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Posts Tagged ‘Lies’

Distractions

Vanishing American had a good point about how we are collectively led away from clear thinking on what the problems of the age are:

I’m reminded once again of C.S. Lewis’ observation about how each age warns against the very things which are no threat to the prevailing culture: in a libertine culture, people warn against ‘puritanism’; in an age which is irreligious, we hear constant cries about how ”right-wing Christians” are trying to establish a theocracy in our midst. As our borders are obliterated and our country overrun with aliens, legal and illegal, we hear how much ”xenophobia” and ”nativism” there is. In an age in which the Minority is king, we hear about ”racism”. In an age where all manner of perversions are out in the open, we hear about how ”intolerance” is killing us. We have banished the idea of sin, and make excuses for all kinds of bad behavior, but yet we are warned against being ”too judgmental.”I’m reminded once again of C.S. Lewis’ observation about how each age warns against the very things which are no threat to the prevailing culture: in a libertine culture, people warn against ‘puritanism’; in an age which is irreligious, we hear constant cries about how ”right-wing Christians” are trying to establish a theocracy in our midst. As our borders are obliterated and our country overrun with aliens, legal and illegal, we hear how much ”xenophobia” and ”nativism” there is. In an age in which the Minority is king, we hear about ”racism”. In an age where all manner of perversions are out in the open, we hear about how ”intolerance” is killing us. We have banished the idea of sin, and make excuses for all kinds of bad behavior, but yet we are warned against being ”too judgmental.”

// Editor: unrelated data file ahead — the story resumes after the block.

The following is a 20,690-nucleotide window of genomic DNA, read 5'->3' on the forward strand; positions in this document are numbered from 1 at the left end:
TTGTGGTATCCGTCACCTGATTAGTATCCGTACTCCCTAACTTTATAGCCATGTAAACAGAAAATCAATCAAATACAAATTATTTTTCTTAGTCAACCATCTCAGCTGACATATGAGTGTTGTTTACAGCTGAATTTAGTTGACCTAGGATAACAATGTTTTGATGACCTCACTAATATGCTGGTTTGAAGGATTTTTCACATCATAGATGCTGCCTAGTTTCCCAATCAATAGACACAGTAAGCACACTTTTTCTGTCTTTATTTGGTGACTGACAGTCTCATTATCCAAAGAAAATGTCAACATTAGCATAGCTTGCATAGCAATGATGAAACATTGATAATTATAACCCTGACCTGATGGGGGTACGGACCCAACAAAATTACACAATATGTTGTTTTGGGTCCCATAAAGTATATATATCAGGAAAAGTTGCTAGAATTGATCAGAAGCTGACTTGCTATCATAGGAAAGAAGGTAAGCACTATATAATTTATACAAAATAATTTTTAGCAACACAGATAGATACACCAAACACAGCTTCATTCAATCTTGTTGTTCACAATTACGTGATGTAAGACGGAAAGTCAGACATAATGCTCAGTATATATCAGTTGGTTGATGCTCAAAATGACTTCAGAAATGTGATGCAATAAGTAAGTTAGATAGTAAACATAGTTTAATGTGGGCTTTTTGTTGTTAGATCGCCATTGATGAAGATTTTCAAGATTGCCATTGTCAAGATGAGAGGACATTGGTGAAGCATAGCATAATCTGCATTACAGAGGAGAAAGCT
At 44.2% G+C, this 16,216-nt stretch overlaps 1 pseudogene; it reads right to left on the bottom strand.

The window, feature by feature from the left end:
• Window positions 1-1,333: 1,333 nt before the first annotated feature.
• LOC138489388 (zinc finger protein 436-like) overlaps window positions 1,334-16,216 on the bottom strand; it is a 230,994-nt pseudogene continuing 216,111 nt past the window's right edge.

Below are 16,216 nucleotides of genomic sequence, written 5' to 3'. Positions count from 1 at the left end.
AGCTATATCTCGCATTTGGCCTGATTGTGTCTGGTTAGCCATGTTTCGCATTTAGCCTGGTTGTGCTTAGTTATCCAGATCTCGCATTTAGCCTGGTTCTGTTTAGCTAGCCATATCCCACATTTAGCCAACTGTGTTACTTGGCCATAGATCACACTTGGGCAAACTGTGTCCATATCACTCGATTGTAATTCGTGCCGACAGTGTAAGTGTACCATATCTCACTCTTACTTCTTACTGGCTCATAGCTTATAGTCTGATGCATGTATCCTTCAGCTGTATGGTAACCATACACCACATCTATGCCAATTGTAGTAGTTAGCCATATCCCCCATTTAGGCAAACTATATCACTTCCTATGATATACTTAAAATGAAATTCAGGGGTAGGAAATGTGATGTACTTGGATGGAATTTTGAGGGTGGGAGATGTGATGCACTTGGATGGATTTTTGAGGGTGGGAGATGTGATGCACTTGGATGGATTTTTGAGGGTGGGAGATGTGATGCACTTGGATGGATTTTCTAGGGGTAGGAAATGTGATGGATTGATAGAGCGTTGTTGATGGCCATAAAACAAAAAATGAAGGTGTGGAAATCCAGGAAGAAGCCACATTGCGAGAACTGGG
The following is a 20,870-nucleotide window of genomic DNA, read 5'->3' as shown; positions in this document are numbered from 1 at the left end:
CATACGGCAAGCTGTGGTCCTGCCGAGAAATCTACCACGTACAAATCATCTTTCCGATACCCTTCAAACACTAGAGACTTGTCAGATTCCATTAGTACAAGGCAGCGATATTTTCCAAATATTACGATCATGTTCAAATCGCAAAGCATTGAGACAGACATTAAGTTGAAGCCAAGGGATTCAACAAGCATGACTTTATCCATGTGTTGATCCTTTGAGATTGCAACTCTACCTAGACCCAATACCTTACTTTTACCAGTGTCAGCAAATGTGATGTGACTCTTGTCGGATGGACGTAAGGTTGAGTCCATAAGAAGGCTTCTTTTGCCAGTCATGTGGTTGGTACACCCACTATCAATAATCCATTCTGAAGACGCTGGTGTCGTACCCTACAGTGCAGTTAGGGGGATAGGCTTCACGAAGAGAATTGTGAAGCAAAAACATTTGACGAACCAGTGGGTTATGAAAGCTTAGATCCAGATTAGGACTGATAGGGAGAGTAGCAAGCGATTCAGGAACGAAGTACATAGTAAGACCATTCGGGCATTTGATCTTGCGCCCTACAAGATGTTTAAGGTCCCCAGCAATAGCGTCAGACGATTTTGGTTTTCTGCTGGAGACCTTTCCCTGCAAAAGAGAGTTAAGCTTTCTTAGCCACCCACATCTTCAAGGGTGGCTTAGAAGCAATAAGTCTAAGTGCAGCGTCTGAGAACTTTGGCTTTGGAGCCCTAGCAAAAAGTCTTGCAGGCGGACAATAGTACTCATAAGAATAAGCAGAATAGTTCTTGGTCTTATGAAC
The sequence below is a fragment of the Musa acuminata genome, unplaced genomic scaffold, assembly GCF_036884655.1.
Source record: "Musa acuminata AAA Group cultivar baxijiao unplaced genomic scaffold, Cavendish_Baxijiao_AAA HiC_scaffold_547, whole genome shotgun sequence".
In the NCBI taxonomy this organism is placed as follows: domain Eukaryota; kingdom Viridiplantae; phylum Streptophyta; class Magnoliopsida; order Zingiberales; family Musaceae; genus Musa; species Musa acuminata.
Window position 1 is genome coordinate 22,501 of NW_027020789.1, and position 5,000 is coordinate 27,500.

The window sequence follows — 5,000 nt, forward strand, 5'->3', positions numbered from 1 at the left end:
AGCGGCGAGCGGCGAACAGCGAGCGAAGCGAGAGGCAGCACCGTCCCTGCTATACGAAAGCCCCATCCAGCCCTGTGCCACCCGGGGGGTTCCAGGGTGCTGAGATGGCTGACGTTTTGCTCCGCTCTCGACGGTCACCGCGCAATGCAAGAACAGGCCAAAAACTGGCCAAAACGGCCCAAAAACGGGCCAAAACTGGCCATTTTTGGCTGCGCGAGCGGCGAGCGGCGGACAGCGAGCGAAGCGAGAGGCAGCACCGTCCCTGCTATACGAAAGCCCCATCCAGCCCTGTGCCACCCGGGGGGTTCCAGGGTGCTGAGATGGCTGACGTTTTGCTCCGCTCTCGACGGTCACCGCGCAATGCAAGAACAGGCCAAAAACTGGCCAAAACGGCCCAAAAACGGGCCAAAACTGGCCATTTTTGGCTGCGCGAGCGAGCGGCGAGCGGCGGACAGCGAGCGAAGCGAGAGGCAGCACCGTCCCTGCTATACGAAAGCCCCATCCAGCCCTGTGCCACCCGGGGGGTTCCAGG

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Noah Sweat in the Mississippi legislature giving perhaps the most skilled “political” speech in history:

My friends,

I had not intended to discuss this controversial subject at this particular time. However, I want you to know that I do not shun controversy. On the contrary, I will take a stand on any issue at any time, regardless of how fraught with controversy it might be. You have asked me how I feel about whiskey. All right, here is how I feel about whiskey.

If when you say whiskey you mean the devil’s brew, the poison scourge, the bloody monster, that defiles innocence, dethrones reason, destroys the home, creates misery and poverty, yea, literally takes the bread from the mouths of little children; if you mean the evil drink that topples the Christian man and woman from the pinnacle of righteous, gracious living into the bottomless pit of degradation, and despair, and shame and helplessness, and hopelessness, then certainly I am against it.

But;